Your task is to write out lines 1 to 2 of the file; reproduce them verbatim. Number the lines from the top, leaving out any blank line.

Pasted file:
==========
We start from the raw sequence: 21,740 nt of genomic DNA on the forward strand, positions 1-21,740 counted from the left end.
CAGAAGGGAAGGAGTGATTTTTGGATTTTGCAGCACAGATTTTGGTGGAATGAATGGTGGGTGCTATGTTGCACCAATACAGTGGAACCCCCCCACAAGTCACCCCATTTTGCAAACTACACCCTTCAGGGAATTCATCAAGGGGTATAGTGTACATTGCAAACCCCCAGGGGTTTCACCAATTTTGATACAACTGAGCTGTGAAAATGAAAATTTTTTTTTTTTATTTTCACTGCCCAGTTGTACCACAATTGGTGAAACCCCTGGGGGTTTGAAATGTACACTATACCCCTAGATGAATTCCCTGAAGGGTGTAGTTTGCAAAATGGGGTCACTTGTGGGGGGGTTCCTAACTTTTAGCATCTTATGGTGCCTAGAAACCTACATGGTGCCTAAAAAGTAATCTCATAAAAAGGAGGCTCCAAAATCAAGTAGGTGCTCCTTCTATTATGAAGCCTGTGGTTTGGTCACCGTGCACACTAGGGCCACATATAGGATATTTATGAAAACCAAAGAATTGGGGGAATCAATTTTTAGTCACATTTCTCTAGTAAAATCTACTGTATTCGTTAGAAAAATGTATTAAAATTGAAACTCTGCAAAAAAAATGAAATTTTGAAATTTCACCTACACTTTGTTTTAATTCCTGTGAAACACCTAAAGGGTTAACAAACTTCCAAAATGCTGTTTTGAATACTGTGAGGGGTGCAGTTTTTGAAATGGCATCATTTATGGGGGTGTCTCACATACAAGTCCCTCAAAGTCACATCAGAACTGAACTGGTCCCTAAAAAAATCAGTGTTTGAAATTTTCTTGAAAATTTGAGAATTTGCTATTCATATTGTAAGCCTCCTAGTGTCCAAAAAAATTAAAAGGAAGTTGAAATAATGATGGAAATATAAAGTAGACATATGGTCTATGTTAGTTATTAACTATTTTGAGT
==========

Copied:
We start from the raw sequence: 21,740 nt of genomic DNA on the forward strand, positions 1-21,740 counted from the left end.
CAGAAGGGAAGGAGTGATTTTTGGATTTTGCAGCACAGATTTTGGTGGAATGAATGGTGGGTGCTATGTTGCACCAATACAGTGGAACCCCCCCACAAGTCACCCCATTTTGCAAACTACACCCTTCAGGGAATTCATCAAGGGGTATAGTGTACATTGCAAACCCCCAGGGGTTTCACCAATTTTGATACAACTGAGCTGTGAAAATGAAAATTTTTTTTTTTTATTTTCACTGCCCAGTTGTACCACAATTGGTGAAACCCCTGGGGGTTTGAAATGTACACTATACCCCTAGATGAATTCCCTGAAGGGTGTAGTTTGCAAAATGGGGTCACTTGTGGGGGGGTTCCTAACTTTTAGCATCTTATGGTGCCTAGAAACCTACATGGTGCCTAAAAAGTAATCTCATAAAAAGGAGGCTCCAAAATCAAGTAGGTGCTCCTTCTATTATGAAGCCTGTGGTTTGGTCACCGTGCACACTAGGGCCACATATAGGATATTTATGAAAACCAAAGAATTGGGGGAATCAATTTTTAGTCACATTTCTCTAGTAAAATCTACTGTATTCGTTAGAAAAATGTATTAAAATTGAAACTCTGCAAAAAAAATGAAATTTTGAAATTTCACCTACACTTTGTTTTAATTCCTGTGAAACACCTAAAGGGTTAACAAACTTCCAAAATGCTGTTTTGAATACTGTGAGGGGTGCAGTTTTTGAAATGGCATCATTTATGGGGGTGTCTCACATACAAGTCCCTCAAAGTCACATCAGAACTGAACTGGTCCCTAAAAAAATCAGTGTTTGAAATTTTCTTGAAAATTTGAGAATTTGCTATTCATATTGTAAGCCTCCTAGTGTCCAAAAAAATTAAAAGGAAGTTGAAATAATGATGGAAATATAAAGTAGACATATGGTCTATGTTAGTTATTAACTATTTTGAGT